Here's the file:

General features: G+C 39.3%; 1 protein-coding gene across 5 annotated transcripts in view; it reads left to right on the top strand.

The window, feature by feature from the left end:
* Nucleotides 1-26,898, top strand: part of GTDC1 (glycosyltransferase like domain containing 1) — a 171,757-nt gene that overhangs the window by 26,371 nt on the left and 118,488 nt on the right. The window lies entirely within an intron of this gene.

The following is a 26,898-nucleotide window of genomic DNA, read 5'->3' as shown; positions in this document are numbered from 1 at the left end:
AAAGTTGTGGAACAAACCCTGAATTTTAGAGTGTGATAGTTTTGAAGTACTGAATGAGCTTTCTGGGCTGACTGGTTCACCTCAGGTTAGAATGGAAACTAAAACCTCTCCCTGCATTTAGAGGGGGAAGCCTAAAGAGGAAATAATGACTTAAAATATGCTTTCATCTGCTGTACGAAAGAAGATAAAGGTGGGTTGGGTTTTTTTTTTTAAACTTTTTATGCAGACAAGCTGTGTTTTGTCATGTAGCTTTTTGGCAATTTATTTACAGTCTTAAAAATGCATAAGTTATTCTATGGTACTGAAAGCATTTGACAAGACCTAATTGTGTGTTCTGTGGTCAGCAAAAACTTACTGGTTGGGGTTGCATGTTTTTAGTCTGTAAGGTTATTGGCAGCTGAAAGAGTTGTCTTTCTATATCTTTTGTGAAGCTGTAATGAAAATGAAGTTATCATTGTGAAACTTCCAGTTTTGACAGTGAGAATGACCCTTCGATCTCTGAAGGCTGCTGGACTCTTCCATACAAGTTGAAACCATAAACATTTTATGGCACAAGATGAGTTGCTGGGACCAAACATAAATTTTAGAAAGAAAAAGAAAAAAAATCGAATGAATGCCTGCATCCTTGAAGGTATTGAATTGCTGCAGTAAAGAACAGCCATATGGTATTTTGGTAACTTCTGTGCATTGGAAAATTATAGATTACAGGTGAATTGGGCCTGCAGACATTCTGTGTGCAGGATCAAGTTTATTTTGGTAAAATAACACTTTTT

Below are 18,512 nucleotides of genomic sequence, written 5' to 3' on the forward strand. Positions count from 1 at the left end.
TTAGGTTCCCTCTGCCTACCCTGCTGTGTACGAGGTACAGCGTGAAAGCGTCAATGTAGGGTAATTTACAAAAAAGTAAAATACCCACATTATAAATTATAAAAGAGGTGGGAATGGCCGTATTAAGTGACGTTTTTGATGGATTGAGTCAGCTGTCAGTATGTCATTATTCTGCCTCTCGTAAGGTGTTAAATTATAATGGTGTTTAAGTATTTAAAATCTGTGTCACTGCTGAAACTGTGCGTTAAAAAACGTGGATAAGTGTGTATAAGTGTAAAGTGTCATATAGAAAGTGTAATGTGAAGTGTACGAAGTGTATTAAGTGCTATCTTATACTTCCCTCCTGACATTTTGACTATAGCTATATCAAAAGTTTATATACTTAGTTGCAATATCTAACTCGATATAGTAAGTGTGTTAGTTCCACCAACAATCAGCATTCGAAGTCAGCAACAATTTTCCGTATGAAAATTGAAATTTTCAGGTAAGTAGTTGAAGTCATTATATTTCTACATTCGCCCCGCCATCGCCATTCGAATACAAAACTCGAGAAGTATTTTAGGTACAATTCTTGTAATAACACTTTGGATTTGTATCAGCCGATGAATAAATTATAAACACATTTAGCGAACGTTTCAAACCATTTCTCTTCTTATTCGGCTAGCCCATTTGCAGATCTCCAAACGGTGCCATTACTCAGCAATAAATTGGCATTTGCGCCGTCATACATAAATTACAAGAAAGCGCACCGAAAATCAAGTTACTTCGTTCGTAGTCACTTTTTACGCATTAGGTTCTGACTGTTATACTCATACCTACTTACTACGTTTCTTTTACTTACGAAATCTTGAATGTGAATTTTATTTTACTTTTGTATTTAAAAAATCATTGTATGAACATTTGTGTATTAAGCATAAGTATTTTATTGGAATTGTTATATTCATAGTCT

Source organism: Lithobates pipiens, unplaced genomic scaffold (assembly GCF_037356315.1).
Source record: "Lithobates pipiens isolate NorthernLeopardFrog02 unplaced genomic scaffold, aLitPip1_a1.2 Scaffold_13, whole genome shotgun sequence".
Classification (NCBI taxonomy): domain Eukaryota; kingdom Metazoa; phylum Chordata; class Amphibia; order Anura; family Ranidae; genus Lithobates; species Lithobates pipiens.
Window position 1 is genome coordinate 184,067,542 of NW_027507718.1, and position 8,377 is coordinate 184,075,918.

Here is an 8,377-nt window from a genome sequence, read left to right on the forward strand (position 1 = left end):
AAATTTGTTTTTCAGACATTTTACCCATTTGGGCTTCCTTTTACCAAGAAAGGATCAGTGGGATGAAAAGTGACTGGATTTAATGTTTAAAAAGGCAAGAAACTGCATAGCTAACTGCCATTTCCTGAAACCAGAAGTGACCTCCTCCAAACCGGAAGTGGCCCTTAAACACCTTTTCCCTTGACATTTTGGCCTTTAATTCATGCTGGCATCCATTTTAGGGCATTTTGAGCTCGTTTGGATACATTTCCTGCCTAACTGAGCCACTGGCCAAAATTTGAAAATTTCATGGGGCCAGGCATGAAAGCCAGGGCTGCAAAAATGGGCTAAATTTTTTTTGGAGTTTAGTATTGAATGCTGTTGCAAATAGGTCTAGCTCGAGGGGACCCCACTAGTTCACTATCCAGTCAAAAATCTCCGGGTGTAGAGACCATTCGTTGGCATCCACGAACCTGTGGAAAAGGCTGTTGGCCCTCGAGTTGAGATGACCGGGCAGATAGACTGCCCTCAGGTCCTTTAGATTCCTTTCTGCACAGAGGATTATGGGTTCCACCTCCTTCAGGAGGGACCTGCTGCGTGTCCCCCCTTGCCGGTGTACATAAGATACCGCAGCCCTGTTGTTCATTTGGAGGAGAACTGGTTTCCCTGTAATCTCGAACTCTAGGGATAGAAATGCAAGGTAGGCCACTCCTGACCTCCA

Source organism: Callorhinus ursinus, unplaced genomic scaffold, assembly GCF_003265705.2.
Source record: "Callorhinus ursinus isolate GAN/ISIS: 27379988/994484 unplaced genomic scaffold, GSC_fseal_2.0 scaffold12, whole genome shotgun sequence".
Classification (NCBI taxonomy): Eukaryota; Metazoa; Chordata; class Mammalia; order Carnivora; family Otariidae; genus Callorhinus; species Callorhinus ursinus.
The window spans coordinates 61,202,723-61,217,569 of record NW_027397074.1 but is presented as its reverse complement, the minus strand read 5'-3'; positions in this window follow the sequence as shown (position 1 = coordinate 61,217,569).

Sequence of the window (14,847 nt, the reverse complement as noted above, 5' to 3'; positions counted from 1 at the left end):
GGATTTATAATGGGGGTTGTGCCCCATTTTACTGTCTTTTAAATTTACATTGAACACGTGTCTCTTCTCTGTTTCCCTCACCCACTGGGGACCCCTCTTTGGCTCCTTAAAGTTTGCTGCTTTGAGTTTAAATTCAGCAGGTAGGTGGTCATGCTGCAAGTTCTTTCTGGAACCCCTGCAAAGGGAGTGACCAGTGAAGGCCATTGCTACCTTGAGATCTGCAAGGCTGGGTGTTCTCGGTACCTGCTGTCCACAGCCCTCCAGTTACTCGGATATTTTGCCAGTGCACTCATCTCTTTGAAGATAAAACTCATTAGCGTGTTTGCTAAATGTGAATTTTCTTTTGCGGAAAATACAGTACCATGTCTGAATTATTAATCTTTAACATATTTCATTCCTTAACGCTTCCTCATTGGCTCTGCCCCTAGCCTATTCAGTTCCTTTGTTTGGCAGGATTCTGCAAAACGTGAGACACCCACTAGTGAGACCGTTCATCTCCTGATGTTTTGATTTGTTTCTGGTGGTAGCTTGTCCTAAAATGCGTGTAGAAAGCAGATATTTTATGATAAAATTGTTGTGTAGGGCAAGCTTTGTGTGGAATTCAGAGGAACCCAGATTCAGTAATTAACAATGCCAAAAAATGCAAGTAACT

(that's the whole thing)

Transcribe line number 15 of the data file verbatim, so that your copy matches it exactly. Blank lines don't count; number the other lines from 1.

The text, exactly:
Source record: "Callorhinus ursinus isolate GAN/ISIS: 27379988/994484 unplaced genomic scaffold, GSC_fseal_2.0 scaffold12, whole genome shotgun sequence".